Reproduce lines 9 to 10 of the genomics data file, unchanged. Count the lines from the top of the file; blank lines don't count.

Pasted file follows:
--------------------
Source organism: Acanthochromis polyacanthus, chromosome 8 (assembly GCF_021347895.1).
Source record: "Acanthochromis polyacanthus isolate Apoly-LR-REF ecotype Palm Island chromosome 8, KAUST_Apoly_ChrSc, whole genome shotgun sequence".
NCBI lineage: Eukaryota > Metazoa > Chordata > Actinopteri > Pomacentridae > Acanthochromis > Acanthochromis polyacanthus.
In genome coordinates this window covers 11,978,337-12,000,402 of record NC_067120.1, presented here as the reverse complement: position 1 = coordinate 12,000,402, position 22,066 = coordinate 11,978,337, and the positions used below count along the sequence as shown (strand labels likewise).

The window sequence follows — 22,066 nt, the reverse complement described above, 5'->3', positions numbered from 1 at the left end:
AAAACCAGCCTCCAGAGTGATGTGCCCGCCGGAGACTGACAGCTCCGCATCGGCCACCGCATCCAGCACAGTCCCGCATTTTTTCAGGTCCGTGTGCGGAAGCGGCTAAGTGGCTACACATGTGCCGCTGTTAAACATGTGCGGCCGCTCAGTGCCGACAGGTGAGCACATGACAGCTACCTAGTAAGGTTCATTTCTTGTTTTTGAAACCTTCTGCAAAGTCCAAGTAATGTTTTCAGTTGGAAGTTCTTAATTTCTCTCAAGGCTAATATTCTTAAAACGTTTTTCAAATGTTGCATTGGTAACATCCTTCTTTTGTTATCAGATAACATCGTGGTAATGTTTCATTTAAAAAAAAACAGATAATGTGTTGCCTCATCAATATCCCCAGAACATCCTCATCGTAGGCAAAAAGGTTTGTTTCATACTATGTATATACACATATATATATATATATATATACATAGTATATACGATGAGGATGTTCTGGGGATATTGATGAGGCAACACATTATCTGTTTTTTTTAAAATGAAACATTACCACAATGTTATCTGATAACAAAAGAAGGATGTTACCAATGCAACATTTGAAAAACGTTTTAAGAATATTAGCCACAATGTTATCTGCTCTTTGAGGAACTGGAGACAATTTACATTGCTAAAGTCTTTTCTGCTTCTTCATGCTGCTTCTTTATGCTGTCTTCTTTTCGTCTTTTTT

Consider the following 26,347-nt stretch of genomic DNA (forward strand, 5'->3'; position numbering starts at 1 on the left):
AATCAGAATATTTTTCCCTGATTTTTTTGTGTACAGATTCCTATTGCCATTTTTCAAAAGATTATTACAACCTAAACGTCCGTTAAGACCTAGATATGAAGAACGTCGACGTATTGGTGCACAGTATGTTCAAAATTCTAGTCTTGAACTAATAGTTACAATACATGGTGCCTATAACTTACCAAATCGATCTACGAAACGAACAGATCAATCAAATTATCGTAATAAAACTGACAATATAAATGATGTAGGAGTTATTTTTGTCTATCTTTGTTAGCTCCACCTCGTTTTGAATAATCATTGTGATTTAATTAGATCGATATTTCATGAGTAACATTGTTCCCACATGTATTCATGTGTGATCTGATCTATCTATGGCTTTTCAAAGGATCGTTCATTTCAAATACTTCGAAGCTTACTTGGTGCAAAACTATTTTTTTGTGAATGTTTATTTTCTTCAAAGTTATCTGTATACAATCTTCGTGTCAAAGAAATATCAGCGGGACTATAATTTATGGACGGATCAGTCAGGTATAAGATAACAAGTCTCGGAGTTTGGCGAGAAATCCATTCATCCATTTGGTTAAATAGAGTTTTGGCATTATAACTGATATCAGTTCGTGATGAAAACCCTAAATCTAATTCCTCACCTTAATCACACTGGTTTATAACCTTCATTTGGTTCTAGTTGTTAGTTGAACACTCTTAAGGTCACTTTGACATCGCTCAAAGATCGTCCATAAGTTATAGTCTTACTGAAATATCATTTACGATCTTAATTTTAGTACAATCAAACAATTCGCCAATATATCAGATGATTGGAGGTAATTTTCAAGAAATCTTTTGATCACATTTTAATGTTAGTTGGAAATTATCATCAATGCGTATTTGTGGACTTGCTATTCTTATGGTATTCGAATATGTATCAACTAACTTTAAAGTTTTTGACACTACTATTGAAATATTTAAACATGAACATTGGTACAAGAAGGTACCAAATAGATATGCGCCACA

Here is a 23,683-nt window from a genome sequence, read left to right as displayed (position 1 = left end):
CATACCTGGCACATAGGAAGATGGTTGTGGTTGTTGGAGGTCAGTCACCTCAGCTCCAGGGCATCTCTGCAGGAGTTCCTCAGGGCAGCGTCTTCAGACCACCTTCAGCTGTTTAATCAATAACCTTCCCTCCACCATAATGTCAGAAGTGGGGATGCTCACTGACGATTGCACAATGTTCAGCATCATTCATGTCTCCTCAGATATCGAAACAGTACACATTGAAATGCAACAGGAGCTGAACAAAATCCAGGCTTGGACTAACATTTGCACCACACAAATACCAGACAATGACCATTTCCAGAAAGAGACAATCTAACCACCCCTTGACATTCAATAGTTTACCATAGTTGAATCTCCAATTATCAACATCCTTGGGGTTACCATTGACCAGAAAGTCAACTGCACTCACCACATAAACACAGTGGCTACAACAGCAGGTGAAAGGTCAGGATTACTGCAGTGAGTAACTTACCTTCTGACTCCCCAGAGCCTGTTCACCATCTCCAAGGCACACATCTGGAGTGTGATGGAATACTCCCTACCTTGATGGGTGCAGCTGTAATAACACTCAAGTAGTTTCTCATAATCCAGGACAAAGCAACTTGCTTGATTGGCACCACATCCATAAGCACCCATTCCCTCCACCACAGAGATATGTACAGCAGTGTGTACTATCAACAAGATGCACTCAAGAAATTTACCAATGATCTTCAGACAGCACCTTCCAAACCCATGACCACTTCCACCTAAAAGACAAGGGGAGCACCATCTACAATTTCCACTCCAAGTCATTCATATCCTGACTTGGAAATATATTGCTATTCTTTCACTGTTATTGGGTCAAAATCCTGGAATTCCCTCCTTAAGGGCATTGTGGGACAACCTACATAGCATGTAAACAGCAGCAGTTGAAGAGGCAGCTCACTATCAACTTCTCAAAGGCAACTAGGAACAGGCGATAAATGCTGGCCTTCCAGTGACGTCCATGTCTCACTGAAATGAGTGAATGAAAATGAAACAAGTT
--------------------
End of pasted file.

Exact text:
Here is a 23,683-nt window from a genome sequence, read left to right as displayed (position 1 = left end):
CATACCTGGCACATAGGAAGATGGTTGTGGTTGTTGGAGGTCAGTCACCTCAGCTCCAGGGCATCTCTGCAGGAGTTCCTCAGGGCAGCGTCTTCAGACCACCTTCAGCTGTTTAATCAATAACCTTCCCTCCACCATAATGTCAGAAGTGGGGATGCTCACTGACGATTGCACAATGTTCAGCATCATTCATGTCTCCTCAGATATCGAAACAGTACACATTGAAATGCAACAGGAGCTGAACAAAATCCAGGCTTGGACTAACATTTGCACCACACAAATACCAGACAATGACCATTTCCAGAAAGAGACAATCTAACCACCCCTTGACATTCAATAGTTTACCATAGTTGAATCTCCAATTATCAACATCCTTGGGGTTACCATTGACCAGAAAGTCAACTGCACTCACCACATAAACACAGTGGCTACAACAGCAGGTGAAAGGTCAGGATTACTGCAGTGAGTAACTTACCTTCTGACTCCCCAGAGCCTGTTCACCATCTCCAAGGCACACATCTGGAGTGTGATGGAATACTCCCTACCTTGATGGGTGCAGCTGTAATAACACTCAAGTAGTTTCTCATAATCCAGGACAAAGCAACTTGCTTGATTGGCACCACATCCATAAGCACCCATTCCCTCCACCACAGAGATATGTACAGCAGTGTGTACTATCAACAAGATGCACTCAAGAAATTTACCAATGATCTTCAGACAGCACCTTCCAAACCCATGACCACTTCCACCTAAAAGACAAGGGGAGCACCATCTACAATTTCCACTCCAAGTCATTCATATCCTGACTTGGAAATATATTGCTATTCTTTCACTGTTATTGGGTCAAAATCCTGGAATTCCCTCCTTAAGGGCATTGTGGGACAACCTACATAGCATGTAAACAGCAGCAGTTGAAGAGGCAGCTCACTATCAACTTCTCAAAGGCAACTAGGAACAGGCGATAAATGCTGGCCTTCCAGTGACGTCCATGTCTCACTGAAATGAGTGAATGAAAATGAAACAAGTT